History is one of my least favorite subjects and I was hesitant to watch The History Boys for fear of being clueless or bored. After testing the movie, I admit there are times when I was clueless (a lengthy scene spoken entirely in French), but I was never ever bored. Set in an English grammar school in 1983, “The History Boys” is about eight smart lads with the potential to get into either Cambridge or Oxford. They are funny, boisterous, cerebral, and entertaining together. Some stand out more than others. Posner (Samuel Barnett) is a bright, musically talented Jew, who has a crush on Dakin (Dominic Cooper), the class’ handsome devil. Scripps (Jamie Parker) is an introverted Christian who plays the piano. Rudge (Russell Tovey) is a jock, out of his element within the intellectual group. Timms (James Corden) is the fat class clown. Akhtar (Sacha Dhawan) is a Muslim teen while Crowther (Samuel Anderson) is the token black guy. Lockwood (Andrew Knott) is, well, the unremarkable eighth student.
On the boys’ final term in school, three teachers tutor them for entrance exams. Mrs. Lintott (Frances de la Tour) is a no-nonsense instructor with a faint feminist point of view. She defines history as “women following behind, with a bucket.” Mr. Irwin (Stephen Campbell Moore) is the new teacher, whose specialty is to school students to stand out in essays. He is not satisfied with merely correct answers. He demands interesting writing and out-of-the-box thinking. Finally, there is the rotund Hector (Richard Griffiths), the beloved educator who inspires the boys with poetry, songs, theater, and cinema.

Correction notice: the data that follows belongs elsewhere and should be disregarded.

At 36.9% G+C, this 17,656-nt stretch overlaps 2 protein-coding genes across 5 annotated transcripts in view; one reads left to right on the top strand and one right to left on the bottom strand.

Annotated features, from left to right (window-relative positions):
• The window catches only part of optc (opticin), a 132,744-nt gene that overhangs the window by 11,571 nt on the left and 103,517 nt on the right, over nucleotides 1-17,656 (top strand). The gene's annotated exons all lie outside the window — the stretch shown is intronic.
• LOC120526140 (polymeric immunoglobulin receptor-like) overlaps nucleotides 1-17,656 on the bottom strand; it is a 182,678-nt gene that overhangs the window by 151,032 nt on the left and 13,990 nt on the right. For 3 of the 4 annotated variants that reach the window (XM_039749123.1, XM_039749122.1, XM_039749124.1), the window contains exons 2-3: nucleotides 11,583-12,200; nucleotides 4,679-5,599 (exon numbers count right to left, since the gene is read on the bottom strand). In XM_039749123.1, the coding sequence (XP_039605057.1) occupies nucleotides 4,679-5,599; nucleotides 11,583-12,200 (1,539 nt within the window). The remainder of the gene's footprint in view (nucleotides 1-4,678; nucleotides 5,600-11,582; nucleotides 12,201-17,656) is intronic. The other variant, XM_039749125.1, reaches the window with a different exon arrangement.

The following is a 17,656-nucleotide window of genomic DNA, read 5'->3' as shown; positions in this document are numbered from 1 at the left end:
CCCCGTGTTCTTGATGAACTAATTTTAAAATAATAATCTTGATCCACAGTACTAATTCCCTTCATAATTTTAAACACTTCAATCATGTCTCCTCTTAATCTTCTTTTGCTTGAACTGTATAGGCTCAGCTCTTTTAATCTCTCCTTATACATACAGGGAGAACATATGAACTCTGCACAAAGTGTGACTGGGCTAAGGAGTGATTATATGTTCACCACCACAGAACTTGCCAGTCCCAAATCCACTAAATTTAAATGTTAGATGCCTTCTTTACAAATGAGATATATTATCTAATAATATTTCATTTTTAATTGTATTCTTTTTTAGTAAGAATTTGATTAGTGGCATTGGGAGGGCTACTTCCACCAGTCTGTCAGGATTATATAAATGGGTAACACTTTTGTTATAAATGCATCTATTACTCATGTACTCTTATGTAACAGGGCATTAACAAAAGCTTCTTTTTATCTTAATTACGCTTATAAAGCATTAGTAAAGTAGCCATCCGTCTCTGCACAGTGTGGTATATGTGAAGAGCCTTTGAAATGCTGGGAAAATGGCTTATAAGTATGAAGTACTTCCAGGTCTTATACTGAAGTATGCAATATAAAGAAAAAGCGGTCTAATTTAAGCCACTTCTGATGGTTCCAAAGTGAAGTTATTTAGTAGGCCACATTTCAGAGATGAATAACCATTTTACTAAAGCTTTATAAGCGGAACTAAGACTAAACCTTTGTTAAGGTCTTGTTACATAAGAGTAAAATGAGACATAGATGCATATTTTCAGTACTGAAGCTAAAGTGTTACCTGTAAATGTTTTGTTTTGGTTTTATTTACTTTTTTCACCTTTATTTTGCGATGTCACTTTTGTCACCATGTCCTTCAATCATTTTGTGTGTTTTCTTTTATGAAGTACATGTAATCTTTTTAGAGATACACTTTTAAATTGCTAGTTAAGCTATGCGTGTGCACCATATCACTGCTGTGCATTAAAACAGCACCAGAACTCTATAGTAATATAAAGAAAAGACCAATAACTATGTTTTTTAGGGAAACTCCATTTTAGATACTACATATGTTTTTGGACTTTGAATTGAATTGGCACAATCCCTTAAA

Thankfully, The History Boys is not a two-hour lecture on history. Rather, the movie offers us to look at the world’s history and one’s own in creative ways. The key here is inspiration through arts. Hector lets his students loose through singing, acting, and reciting poetry. It seems to be all fun and games, and yet the boys learn. I hope I did not portray the schoolboys as theatrical pansies. The movie also shows them in stimulating discussions with their teachers. Even if the topics may overwhelm the average thinker, you feel an infectious energy among students with a zest for knowledge. This is thanks to an engaging and youthful cast and a thought-provoking screenplay by playwright Alan Bennett.
My favorite moments are the ones that feel very real to me. While I tend to view history as a bore, I deem head-scratching poetry to be even worse of a torture. It’s no surprise that I love the scene when Timms bangs his head on the desk at the mention of poetry.
“Sir, I don’t always understand poetry,” the class clown groans.
“Timms, I never understand poetry,” Hector confesses, “But learn it now, know it now and you will understand it… whenever.”
So, in a way, understanding poetry takes faith and time. By extension, it also takes faith and time to fully grasp The History Boys. By even bigger extension, this also applies to life. It’s impossible to figure out life now. It only becomes fully realized when you look back on it. When it’s all in the past. When it’s all history.
Richard Griffiths, Frances de la Tour, Stephen Campbell Moore, Clive Merrison, Samuel Barnett, Dominic Cooper, Jamie Parker, and James Corden
Based on the play by
Rated R for language and sexual content